But that, perhaps, is what some people are actually using, especially old generation that are still supporting him, using him as public statement about why he should be in Haiti.

CONAN: Kristen, thanks very much. We saw that there were some people there, upon his arrival, ready to cheer for him. You mentioned his supporters. Who are they? How many? And do the - does Tonton Macoutes still exist?

Mr. PERALES: Well, Haiti has a very entrenched small elite that has been in the county, of course, for many, many years. And this has traditionally been a source of tension in the country. Its an elite that tends to be mulatto, lighter-skinned. And some of which also benefitted from the structure of power and the pillaging or plundering of the Duvalier regime.

And so, this is an old elite. This is - these are older citizens, who have a memory or some type of recollection of the place, feeling, at least, a matter of order. We have to remember that Haiti has been thrown into political turmoil now, but it has been under extreme duress and pressure, not just because of the earthquake, but even before with - after the departure of Aristide and the transitional period, and then after the elections where Preval was elected, polarization and disorder and questions of the capability of the Haitian state to function have persisted in the country for a long while. So it's really the perception that things were "better," quote, unquote, under Duvalier, can come up in a situation like we live now.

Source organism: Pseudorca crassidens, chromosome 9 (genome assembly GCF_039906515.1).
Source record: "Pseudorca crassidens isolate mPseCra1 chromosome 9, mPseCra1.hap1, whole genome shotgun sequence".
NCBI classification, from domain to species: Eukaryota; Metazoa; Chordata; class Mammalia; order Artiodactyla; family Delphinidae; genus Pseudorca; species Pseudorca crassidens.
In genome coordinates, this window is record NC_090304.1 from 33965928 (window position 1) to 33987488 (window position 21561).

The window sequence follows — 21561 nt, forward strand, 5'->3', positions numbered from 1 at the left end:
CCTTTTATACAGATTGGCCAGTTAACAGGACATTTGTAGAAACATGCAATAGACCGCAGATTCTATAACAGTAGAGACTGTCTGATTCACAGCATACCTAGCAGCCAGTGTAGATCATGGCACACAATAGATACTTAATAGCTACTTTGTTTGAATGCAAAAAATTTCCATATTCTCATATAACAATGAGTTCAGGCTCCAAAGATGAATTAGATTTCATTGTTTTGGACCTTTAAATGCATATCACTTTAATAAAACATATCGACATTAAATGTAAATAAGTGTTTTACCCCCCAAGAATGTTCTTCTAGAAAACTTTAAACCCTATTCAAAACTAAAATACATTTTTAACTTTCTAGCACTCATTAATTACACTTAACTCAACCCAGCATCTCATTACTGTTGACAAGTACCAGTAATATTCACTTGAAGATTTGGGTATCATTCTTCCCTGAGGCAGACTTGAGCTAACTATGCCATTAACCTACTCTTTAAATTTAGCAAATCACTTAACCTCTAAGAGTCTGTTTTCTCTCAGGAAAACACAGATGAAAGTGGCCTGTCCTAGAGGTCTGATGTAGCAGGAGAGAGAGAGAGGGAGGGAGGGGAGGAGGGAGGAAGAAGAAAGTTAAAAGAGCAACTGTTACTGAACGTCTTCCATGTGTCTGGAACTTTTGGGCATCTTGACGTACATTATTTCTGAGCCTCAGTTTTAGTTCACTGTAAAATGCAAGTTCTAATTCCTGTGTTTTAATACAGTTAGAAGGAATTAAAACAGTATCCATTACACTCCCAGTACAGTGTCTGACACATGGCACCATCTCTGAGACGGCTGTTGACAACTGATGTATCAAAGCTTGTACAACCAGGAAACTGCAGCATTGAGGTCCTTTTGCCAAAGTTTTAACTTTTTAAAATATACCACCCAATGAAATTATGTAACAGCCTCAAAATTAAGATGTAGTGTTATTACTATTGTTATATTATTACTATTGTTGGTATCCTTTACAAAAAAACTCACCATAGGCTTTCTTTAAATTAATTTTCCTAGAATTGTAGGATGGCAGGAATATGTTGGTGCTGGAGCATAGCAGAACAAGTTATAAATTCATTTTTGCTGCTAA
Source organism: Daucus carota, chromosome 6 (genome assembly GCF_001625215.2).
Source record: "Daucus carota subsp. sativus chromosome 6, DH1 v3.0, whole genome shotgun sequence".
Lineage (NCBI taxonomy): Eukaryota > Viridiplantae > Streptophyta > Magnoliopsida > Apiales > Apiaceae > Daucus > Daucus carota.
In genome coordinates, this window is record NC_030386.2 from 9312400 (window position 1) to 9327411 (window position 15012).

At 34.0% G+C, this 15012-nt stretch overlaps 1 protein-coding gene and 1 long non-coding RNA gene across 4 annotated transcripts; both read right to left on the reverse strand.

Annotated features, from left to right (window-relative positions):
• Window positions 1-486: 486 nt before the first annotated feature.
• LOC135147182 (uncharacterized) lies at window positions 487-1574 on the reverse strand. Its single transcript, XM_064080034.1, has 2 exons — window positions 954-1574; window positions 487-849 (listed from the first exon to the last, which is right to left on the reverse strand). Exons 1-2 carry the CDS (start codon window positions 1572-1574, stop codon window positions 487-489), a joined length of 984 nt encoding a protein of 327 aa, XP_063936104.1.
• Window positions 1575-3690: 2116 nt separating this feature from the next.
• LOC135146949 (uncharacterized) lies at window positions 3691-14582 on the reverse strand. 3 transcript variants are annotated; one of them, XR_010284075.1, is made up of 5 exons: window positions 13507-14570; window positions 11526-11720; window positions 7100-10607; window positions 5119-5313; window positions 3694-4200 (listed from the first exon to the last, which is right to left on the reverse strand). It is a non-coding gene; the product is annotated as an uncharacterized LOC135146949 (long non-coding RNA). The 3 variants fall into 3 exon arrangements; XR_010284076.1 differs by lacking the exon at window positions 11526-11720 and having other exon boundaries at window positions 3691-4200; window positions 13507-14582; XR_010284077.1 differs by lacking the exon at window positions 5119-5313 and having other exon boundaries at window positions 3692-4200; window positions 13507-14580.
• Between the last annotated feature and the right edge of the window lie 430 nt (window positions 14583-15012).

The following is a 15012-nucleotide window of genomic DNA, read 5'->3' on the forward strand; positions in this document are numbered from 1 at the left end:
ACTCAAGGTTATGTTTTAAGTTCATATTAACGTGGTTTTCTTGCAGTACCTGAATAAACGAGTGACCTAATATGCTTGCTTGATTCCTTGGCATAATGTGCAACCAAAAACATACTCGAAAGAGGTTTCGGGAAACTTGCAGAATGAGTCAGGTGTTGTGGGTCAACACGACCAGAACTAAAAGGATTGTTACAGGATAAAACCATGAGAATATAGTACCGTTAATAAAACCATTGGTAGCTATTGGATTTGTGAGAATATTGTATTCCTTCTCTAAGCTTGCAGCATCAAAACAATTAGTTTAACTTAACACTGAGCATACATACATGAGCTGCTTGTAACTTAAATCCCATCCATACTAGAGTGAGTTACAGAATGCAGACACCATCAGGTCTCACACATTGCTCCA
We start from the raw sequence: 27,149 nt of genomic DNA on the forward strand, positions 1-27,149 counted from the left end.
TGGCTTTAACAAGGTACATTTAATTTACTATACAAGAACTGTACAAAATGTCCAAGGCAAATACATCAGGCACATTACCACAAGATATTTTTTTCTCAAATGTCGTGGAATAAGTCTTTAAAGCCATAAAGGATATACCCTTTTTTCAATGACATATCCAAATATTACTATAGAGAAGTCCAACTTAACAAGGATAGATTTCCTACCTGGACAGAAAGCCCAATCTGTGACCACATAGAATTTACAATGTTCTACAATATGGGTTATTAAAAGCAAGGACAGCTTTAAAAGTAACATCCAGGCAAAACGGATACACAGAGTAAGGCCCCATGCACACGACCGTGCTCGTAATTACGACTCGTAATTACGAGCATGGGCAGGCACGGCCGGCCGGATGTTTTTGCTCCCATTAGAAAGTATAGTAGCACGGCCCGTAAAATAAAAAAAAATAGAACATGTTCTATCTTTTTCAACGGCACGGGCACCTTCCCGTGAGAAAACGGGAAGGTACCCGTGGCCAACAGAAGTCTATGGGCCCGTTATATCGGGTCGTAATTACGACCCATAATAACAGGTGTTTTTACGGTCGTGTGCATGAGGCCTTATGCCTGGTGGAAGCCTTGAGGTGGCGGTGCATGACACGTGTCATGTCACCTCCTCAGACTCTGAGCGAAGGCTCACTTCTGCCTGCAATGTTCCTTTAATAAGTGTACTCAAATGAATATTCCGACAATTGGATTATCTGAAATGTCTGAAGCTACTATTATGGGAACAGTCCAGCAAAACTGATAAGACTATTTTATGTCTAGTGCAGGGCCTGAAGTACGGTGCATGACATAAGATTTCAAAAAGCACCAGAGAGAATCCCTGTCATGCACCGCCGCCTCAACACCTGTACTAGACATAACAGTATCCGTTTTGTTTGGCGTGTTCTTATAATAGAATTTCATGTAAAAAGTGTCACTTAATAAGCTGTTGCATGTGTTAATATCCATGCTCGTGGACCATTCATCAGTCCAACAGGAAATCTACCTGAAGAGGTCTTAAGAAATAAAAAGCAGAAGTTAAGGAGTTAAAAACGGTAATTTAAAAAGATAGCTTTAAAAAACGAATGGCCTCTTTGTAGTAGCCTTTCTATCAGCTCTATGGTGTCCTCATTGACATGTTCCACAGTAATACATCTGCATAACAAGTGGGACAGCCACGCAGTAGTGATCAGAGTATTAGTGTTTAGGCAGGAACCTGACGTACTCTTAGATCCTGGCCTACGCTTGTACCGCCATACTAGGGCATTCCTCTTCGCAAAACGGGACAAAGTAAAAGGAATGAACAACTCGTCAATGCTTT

CONAN: And do the Tonton Macoutes still exist?

Mr. PERALES: As an organized force, I would not say that they exist as such. In fact, when Duvalier was expelled, there was a brutal slaughtering of many of the Tonton Macoutes. That was one of the most vicious and cruel and bloody fights the country had seen in a very long time. I wouldnt - as an organized force, they don't exist. Whether they are elements - social elements that will be willing to mobilize and to use force and terror to impose some type of political order, one cant discount that.

CONAN: Our guest is Jose Raul Perales. He's senior program associate at the Latin American Program at the Woodrow Wilson International Center. You're listening to TALK OF THE NATION from NPR News.

Let's go next to Towson(ph). Towson with us from San Francisco.

TOWSON (Caller): Oh, I'd like to inquire as to why the prosecutor of ICC hasn't brought charges against this individual, Baby Doc. Another question is, he was pursuing...